Street sticks together for 50 years

Arnold Avenue. Valerie Hancock with Kathleen Fulbrook and some of the residents of Arnold Avenue. who have lived on the avenue for 50years.
Arnold Avenue. Valerie Hancock with Kathleen Fulbrook and some of the residents of Arnold Avenue. who have lived on the avenue for 50years.
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IN AN age where many people do not know their neighbour’s names, residents on one Sheffield street are putting everyone to shame.

For families living on Arnold Avenue, on the Charnock estate in Gleadless, are marking 50 years of lending a cup of sugar, watching their children grow up and sharing celebrations with each other.

The 12 couples left, who moved in as newlyweds, are now reaching their own golden wedding anniversaries in the Queen’s Jubilee year.

It is believed they may be Sheffield’s longest-serving neighbours.

Sylvia Green, aged 70, said: “We all moved into newly-built houses as young, married couples. Our children grew up together and we are all about the same age.

The former accounts manager, who lives with her husband Malcolm, 72, a former engineer, said: “We’ve been very happy to stay where we are.”

Grandmother Valerie Hancock, aged 72, who moved to the street with husband Robin in March 1962, said: “We’re still a friendly road, we’ve been involved with each other’s children and weddings.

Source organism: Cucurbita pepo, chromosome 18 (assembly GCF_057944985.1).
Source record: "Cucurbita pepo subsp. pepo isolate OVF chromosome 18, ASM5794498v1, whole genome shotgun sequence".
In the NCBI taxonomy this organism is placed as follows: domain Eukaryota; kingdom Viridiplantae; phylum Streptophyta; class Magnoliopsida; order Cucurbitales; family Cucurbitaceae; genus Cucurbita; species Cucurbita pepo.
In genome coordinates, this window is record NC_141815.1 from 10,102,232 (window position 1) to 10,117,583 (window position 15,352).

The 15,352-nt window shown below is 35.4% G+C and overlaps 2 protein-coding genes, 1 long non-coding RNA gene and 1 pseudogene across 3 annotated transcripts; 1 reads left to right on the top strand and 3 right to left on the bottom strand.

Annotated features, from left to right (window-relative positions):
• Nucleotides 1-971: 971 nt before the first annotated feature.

“It is quite an achievement.”

A lot has happened since new houses on Arnold Avenue were snapped up by excited couples back in 1962.

The grocer’s van that brought supplies has been replaced by nearby shops, the children playing outside have their own youngsters now and everywhere else it seems neighbourly niceties have been swapped for social networking.

But through it all the families have remained side by side.

Former childcare assistant Valerie said some now holidayed and spent Christmas together.

She said: “I think definitely we will stay here.

“People do move a lot more now, we haven’t got any reason to.

“We’ve got the resources nearby with shops, a church and school five minutes away.”

In 2002, there were 72 of the original householders left when the neighbours- turned-friends celebrated 40 years together with a special party with revellers dressing up in 1950s and 1960s fashions.

This year, those remaining are hoping to highlight the occasion with another party.

But they still ponder the secret to a street sticking together this long.

Valerie said: “I think it’s because we all came in together when we were young couples starting our families.”